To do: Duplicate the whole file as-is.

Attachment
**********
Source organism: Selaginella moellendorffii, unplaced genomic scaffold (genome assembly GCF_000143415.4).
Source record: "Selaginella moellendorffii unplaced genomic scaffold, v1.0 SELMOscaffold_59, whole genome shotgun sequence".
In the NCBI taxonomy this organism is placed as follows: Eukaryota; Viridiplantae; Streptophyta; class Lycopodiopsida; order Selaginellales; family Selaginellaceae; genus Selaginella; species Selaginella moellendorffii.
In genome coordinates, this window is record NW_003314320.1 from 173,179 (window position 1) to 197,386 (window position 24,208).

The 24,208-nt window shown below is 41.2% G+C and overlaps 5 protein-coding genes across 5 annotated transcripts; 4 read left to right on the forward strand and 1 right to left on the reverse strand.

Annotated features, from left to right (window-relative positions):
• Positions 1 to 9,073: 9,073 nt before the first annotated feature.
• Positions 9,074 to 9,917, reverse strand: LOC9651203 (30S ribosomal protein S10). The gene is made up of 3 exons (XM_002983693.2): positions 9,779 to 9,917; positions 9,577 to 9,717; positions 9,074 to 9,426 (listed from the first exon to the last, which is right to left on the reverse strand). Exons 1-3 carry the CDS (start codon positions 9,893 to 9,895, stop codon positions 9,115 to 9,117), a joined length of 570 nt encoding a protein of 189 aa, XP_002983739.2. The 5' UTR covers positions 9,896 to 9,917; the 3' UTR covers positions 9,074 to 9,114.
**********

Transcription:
Source organism: Selaginella moellendorffii, unplaced genomic scaffold (genome assembly GCF_000143415.4).
Source record: "Selaginella moellendorffii unplaced genomic scaffold, v1.0 SELMOscaffold_59, whole genome shotgun sequence".
In the NCBI taxonomy this organism is placed as follows: Eukaryota; Viridiplantae; Streptophyta; class Lycopodiopsida; order Selaginellales; family Selaginellaceae; genus Selaginella; species Selaginella moellendorffii.
In genome coordinates, this window is record NW_003314320.1 from 173,179 (window position 1) to 197,386 (window position 24,208).

The 24,208-nt window shown below is 41.2% G+C and overlaps 5 protein-coding genes across 5 annotated transcripts; 4 read left to right on the forward strand and 1 right to left on the reverse strand.

Annotated features, from left to right (window-relative positions):
• Positions 1 to 9,073: 9,073 nt before the first annotated feature.
• Positions 9,074 to 9,917, reverse strand: LOC9651203 (30S ribosomal protein S10). The gene is made up of 3 exons (XM_002983693.2): positions 9,779 to 9,917; positions 9,577 to 9,717; positions 9,074 to 9,426 (listed from the first exon to the last, which is right to left on the reverse strand). Exons 1-3 carry the CDS (start codon positions 9,893 to 9,895, stop codon positions 9,115 to 9,117), a joined length of 570 nt encoding a protein of 189 aa, XP_002983739.2. The 5' UTR covers positions 9,896 to 9,917; the 3' UTR covers positions 9,074 to 9,114.